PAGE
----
The developer hosted the site on an external domain while it was being built, and then migrated it over to CharlesNgo.com.
Phase 5: Touch Ups
This involved going through the website and looking for errors and broken links. This is still an ongoing process because I’m removing some old content and putting new content up.
I couldn’t put a number on how many times we went back and forward with the coders to get the site looking like it does it.
Here’s the Financial Breakdown of the Site
We used some high-quality contractors that we found on Upwork, and hired an agency to do some final changes plus migrate the site.
In hindsight, it would’ve been better to go through an agency that could build the site from top to bottom, and the migrate it over.
We spent a lot of time finding the contractors, but it’s hard for them to see the bigger vision. I had .PSD files made up by my designer, and these were given to the programmers, but programmers all have varying levels of standards and skills.
I also noticed that some coders will tell me something can’t be done, and other coders will research the problem, think outside of the box and come up with creative solutions.
For the next site redesign in a few years, I’ll use an agency (Interested? Send me an email. Looking for A+ people to work with).
The Site Design
I worked with my long-time designer on this. I did the initial research / wireframes. He came up with everything else including site colors, fonts, and design.
I went through a designer from Envato Studios. I like this marketplace for hiring designers and other creative types because it’s hard for them to get accepted there. It means you’re dealing with high-quality workers and you don’t have to sift through so many candidates.
Since my brand’s going for a quality, premium feel, I needed a logo. I dropped the bomb and went with something else. (Don’t worry I’m still gonna be dropping knowledge bombs every day).
I wanted clean typography with an emphasis on the Ngo. I wanted it minimal, yet not too boring. This is what he came up with and I’m super happy.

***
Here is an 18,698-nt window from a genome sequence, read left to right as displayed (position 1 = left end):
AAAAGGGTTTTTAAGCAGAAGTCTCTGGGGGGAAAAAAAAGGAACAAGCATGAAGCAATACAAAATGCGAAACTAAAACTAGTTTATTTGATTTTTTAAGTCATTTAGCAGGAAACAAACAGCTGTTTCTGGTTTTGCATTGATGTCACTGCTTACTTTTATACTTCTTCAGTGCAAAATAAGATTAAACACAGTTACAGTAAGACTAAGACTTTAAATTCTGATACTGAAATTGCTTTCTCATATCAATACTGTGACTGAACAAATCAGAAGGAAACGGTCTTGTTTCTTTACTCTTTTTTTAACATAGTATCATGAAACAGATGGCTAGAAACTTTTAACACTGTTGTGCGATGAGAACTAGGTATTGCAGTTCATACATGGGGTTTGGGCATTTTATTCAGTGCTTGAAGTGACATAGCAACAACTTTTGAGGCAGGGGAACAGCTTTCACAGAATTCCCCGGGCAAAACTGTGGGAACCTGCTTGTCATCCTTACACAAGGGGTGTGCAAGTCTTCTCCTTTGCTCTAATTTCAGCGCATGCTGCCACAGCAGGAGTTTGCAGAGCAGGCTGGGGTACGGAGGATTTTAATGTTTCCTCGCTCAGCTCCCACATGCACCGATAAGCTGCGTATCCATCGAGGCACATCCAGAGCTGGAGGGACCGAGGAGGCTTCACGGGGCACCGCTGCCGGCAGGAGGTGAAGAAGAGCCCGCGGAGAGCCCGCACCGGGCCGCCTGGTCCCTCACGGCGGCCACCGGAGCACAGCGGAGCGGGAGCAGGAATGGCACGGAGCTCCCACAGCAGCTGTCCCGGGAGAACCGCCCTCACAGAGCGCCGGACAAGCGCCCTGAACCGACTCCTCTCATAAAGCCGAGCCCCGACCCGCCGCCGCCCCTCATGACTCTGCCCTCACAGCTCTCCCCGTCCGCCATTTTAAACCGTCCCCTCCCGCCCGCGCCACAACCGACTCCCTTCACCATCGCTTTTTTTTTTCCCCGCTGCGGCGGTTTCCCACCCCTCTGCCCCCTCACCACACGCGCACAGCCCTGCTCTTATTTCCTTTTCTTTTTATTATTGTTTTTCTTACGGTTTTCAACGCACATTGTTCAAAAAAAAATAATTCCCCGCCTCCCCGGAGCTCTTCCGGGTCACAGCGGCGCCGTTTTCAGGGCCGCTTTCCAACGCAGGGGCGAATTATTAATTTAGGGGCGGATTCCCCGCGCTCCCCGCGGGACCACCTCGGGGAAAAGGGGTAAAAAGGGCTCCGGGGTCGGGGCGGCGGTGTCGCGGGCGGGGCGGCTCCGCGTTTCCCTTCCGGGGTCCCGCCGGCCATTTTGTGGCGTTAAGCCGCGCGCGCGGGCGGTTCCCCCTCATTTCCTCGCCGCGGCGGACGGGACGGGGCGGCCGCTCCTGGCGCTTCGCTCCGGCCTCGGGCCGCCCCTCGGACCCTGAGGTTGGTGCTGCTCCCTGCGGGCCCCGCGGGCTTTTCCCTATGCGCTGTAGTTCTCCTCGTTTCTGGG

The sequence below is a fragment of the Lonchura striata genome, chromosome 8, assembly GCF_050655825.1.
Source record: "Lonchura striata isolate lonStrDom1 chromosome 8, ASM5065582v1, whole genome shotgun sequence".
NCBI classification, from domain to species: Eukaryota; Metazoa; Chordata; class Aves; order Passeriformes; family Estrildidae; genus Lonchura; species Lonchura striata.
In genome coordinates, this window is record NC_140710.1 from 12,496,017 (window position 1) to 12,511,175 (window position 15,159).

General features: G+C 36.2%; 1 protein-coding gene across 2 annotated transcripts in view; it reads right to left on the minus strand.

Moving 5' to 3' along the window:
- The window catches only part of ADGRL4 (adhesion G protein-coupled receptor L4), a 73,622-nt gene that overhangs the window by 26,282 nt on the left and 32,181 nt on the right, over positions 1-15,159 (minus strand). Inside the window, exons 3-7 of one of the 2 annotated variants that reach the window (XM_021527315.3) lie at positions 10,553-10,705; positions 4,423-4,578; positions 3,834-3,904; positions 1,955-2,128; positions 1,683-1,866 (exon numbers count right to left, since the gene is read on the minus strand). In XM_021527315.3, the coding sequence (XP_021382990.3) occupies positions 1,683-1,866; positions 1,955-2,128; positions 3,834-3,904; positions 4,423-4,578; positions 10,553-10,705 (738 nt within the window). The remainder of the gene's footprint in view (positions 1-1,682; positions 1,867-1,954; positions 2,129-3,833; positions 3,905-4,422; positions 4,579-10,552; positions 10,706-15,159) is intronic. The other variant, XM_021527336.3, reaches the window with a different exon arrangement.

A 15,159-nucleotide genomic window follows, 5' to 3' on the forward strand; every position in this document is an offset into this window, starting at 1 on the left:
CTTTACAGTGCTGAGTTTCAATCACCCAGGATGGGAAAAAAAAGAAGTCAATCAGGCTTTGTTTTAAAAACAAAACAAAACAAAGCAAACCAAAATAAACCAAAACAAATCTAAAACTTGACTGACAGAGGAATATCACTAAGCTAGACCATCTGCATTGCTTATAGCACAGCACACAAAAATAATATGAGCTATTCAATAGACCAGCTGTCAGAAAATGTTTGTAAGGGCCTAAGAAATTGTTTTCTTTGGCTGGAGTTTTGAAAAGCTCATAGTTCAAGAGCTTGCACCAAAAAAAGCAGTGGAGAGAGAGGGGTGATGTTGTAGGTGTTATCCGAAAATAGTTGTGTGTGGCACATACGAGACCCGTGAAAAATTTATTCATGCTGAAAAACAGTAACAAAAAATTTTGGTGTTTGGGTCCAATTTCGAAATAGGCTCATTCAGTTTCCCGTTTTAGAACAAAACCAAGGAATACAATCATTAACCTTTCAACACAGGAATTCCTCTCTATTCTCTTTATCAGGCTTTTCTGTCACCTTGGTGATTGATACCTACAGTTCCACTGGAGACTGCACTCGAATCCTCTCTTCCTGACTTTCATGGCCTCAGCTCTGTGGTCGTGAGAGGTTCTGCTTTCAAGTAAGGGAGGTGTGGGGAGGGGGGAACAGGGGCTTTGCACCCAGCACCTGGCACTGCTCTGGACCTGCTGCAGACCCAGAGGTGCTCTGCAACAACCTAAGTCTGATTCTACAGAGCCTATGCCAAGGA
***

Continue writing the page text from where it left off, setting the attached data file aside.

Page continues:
Coding the designs into a WordPress Framework
We went through three different coders which explains why this is so high. Some of the coders seemed to get a lot more done per hour than other coders.
Migration + touch ups:
It surprised me how much this cost, but it’s not something I want to make a mistake on.
The migration team is also implementing some other features to help make the site more responsive, so it’s hard to say exactly how much the migration cost.
Total Cost $7,607
The initial budget was $5,000, and you can see that we went over.
I underestimated the costs of coding the design and the cost of migration.
So yea $7,607 is pretty pricey but I consider it an investment. The site does bring in several thousand dollars a month from various affiliate links, so it pays for itself.
We’re using WordPress and using the Avada framework. This is the #1 selling WordPress theme of all-time, and I like going with what’s popular.
The site’s still not perfect yet, so bear with us as we make improvements over the upcoming months. I figured if I keep delaying it then the launch will never happen, so here it is.
I have a ton of projects in the works.
Last year we launched the a free course (since been re-released as The Ultimate Guide to Affiliate Marketing). It was a complete course on how to get started in Affiliate Marketing, and I gave it away for free. 2017 is going to be huge.
The most important thing is getting the right people in place. I’m getting busier with my other companies, and it’s getting tougher for me to post consistently.
So I’ve hired editors, researchers, project managers, etc. to assist me with the blog.
I’ll still do the writing myself, but having a strong team means I can work at 3x the pace. It means I can focus on my high leverage activites such as writing content, and delegate out things I hate doing like: research, finding pictures, keyword research, adding links in a post, etc.
Thanks everyone for your support. Making this investment in the blog is letting you know that I’m not going anywhere.
I do it all for you guys.
Also thanks to everyone that put work into this site. The designers, coders, my staff, the sites I got inspiration from, everyone that gave me feedback, etc. This was a team effort.
Featured Image by Alla Serebrina